Sometimes I pout and I am stubborn. It often takes alot to get my emotional attention. I tend to fall into "pits". Snares that have been laid for me. I am an easy and sometimes willing target. Let me give you a maybe-not-so brief background. I have 2 marvelous, amazing kids from a previous marriage. They are 18 and 20. I am only 40. A few years ago, when my kids started driving and getting alot more independent, I admit it-I was excited! I could see the light at the end of the "parenting" tunnel. I know you never really reach the end, but you do get to a point where you can start entertaining the idea of pursuing some of your own interests, right? A point where really, honest to God, no one cares what you are doing in the bathroom and why the door is closed.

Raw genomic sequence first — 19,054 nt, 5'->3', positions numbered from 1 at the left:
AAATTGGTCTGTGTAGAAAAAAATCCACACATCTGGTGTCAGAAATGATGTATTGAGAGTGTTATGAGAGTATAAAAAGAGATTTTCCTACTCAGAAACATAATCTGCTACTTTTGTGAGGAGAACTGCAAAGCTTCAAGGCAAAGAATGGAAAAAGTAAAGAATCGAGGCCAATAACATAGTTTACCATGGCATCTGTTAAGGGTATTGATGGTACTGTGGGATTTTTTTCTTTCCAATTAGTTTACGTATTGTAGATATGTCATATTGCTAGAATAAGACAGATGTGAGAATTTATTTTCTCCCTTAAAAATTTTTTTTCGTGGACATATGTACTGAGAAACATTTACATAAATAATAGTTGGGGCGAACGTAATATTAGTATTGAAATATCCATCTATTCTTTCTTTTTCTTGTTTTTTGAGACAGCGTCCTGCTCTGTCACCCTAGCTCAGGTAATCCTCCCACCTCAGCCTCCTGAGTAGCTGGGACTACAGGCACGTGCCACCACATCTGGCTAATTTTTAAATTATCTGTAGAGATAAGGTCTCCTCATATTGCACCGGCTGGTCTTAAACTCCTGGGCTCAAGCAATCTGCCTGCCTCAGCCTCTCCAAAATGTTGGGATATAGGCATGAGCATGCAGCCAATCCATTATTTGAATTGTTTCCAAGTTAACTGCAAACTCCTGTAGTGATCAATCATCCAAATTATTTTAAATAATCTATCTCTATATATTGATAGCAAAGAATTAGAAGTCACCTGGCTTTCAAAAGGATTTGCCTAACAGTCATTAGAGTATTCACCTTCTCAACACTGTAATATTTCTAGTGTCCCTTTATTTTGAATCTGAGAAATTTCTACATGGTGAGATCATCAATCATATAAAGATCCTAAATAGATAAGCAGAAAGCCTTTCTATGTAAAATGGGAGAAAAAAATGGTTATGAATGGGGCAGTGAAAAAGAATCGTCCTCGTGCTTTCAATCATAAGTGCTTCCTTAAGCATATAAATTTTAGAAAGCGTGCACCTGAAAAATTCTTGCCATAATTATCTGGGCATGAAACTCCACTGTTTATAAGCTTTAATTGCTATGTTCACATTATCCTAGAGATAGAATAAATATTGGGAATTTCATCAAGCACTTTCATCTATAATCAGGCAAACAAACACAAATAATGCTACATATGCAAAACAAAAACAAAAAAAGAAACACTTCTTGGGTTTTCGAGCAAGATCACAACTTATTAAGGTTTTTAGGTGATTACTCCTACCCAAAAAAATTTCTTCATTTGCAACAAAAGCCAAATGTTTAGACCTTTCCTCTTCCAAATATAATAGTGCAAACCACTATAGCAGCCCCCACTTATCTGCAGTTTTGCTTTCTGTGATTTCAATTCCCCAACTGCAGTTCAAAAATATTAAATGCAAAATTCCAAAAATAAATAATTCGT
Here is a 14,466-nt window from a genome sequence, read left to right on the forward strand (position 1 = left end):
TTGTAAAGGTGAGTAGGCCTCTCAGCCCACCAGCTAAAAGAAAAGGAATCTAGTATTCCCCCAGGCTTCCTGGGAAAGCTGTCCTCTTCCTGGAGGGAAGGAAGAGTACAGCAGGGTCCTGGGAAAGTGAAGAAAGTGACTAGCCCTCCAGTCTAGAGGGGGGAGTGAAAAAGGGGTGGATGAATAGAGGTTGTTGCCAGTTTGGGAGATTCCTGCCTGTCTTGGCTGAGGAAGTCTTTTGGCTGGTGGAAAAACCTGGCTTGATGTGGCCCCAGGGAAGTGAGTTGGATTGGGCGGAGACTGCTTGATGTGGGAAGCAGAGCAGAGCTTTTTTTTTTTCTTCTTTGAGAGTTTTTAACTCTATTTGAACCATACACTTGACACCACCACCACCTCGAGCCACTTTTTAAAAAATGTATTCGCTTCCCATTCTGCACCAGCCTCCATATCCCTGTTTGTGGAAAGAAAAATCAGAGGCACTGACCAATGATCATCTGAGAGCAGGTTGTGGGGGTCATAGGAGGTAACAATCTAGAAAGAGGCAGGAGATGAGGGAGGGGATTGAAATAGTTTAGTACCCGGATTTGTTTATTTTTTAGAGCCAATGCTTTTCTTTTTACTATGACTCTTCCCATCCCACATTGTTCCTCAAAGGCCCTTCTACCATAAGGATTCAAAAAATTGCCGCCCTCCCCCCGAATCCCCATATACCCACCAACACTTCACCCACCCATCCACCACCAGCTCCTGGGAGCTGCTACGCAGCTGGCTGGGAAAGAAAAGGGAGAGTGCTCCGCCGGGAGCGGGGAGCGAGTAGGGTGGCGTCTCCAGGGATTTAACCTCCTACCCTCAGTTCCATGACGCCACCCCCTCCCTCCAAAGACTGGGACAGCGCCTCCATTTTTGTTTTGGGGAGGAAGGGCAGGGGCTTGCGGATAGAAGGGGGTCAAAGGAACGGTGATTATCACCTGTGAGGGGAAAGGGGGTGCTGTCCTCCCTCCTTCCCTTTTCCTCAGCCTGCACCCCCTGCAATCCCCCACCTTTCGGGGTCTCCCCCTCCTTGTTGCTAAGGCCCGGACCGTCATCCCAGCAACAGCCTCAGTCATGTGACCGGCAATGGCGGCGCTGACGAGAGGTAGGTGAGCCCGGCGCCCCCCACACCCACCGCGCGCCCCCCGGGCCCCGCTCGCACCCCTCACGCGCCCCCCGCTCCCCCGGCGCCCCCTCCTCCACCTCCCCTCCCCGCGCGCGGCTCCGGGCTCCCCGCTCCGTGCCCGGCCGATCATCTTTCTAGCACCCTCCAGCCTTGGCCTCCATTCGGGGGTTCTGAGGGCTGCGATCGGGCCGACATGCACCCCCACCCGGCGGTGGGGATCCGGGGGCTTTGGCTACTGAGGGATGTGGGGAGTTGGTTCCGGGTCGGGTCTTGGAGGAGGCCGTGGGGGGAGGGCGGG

I was going to start getting back in shape, take some classes, actually figure out what I wanted to be when I grew up, and start cooking some really delicious gourmet meals for two. Maybe travel. Then my husband-my wonderful, funny, handsome, amazing husband got an itch. To adopt. A baby. My husband came along when my kids were "half-done" (ages 8 & 10). He never really had to go through the baby/toddler stage. No diaper bags, strollers, throwing up in the bed, daycare, snotty noses, tantrums, none of it. He was thirty-two when we got married. He had traveled to Europe, done and seen things, lived his twenties well and had enjoyed being a bachelor. He was ready to settle down when we got married. I was thirty when we got married. I had spent my twenties raising two babies, doing daycare to make ends meet until they were both old enough to go to school. I had never traveled anywhere except to Minot N.D. I was ready to rock n roll, baby! The kids were getting older and I was excited at the prospect of marrying a man that did not have any children and who proclaimed he didn't want any. We could go DO things. FINALLY, I was going to have a life outside of being "just" a mom. Until the whole adoption idea came along a few years into our marriage. But, I adore my man and his enthusiasm was contagious, so we started the adoption process. It took two years. My husband was deployed twice to the middle east. I taught both of the older kids to drive, held down my full time job as a second grade teacher, attended more volleyball and basketball games than I can count. I also ate more booster club nachos and hot dogs then I care to remember. Please don't misunderstand, I was happy about the adoption. My husband was abandoned as a baby and adopted into a loving family and I know what a difference that made in his life. Being able to have that kind of positive influence on someone's life is a gift, a privilege. But while I knew what a blessing this adoption would be, I also knew what kind of sacrifices would have to be made. Any hopes or dreams I had that involved me having a "life" or "me" time would be dashed. My husband's paycheck was more than twice mine. When we brought our new daughter home and she started to exhibit some separation anxiety and attachment problems, it was a pretty cut and dry decision on who would have to quit their job to stay home with her to insure her emotional well being. And it worked. She is well adjusted and happy and extremely ATTACHED. I have had to start doing daycare again to bring in some income. We just recently put our big beautiful home up for sale and moved into a smaller one with a much more manageable mortgage. I own a Volkswagon Beetle convertible...turbo, baby blue, daisy tail lights...it is adorable and I love it. But in order for me to get anywhere I now have to drive a not so cute, not so mini, teal Chrysler Town and Country. I hate it. It's ugly. I thought I was out of that stage too. My 18 y/o sure looks cute in the beetle. I spend 10 1/2 hour days with 6 four year olds. I have a closet full of beautiful career clothes. I am sitting here writing this post in a pair of sweats and a "Life is Crap" t-shirt my husband bought as a joke. He thinks it's funny. On my pouty days, I think its appropriate. He still gets to go to his job, go out to lunch, have friends and co-workers that admire and respect him, have grown up coversations, have his efforts rewarded in tangible ways. He actually knows what is going on out in the "real" world. I can tell you what happened on Dora the Explorer and make Cream of Wheat from memory. You would think that would be a low-stress kind of life, right? Not so, at least not for me. The nagging spirit that drags me down and reminds me everyday of what I have given up eats at me constantly.Sometimes this mundane existence effects my relationships. I live vicariously through my husband's and older children's experiences. There are days when I feel like I have sacrificed so much more, lost so much of my time. My husband only has to let this whole new life affect his routine from around 6-8 each evening, and on weekends. I sometimes get resentful when he wants to go do something by himself or with a friend (like go to a football game for 4-5 hours). I get jealous if he mentions a female co-worker once too often. I feel cheated that I don't have the opportunities to interact with members of the opposite sex just to verify that I still may have some scrap of physical attraction inside of these stretched out sweat pants. Then the mental mind games begin. I start questioning. If I am so bored with myself, maybe he is too? I am certainly not living up to all the expectations and ideals that Oprah and the media in general think I am capable of. I am my own worst enemy with this stuff. I would like Oprah to do what she does with three kids and a husband. No nannies. No housekeepers. I'd like to see how empowered she would feel then. I know alot of the crap spewed out by the media is not relevant or realistic. 99.9% of it. But once in a while that little .1% gets to me.